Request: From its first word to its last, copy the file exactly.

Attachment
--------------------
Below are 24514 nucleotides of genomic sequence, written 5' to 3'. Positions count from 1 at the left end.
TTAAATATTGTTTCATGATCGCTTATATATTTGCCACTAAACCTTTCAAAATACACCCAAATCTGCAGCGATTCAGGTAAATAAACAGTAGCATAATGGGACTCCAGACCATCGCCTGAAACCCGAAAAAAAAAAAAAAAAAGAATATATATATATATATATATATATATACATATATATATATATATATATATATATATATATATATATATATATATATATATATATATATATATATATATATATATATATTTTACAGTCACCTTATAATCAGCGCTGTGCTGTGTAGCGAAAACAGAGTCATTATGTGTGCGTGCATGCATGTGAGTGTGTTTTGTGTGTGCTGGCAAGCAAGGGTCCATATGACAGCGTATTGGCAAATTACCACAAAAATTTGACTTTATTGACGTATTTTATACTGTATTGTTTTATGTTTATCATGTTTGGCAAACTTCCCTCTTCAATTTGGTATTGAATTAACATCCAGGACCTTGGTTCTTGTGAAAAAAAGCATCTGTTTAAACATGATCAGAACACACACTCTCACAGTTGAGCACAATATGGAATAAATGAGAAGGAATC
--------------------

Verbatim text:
Below are 24514 nucleotides of genomic sequence, written 5' to 3'. Positions count from 1 at the left end.
TTAAATATTGTTTCATGATCGCTTATATATTTGCCACTAAACCTTTCAAAATACACCCAAATCTGCAGCGATTCAGGTAAATAAACAGTAGCATAATGGGACTCCAGACCATCGCCTGAAACCCGAAAAAAAAAAAAAAAAAGAATATATATATATATATATATATATATACATATATATATATATATATATATATATATATATATATATATATATATATATATATATATATATATATATATATATATATATTTTACAGTCACCTTATAATCAGCGCTGTGCTGTGTAGCGAAAACAGAGTCATTATGTGTGCGTGCATGCATGTGAGTGTGTTTTGTGTGTGCTGGCAAGCAAGGGTCCATATGACAGCGTATTGGCAAATTACCACAAAAATTTGACTTTATTGACGTATTTTATACTGTATTGTTTTATGTTTATCATGTTTGGCAAACTTCCCTCTTCAATTTGGTATTGAATTAACATCCAGGACCTTGGTTCTTGTGAAAAAAAGCATCTGTTTAAACATGATCAGAACACACACTCTCACAGTTGAGCACAATATGGAATAAATGAGAAGGAATC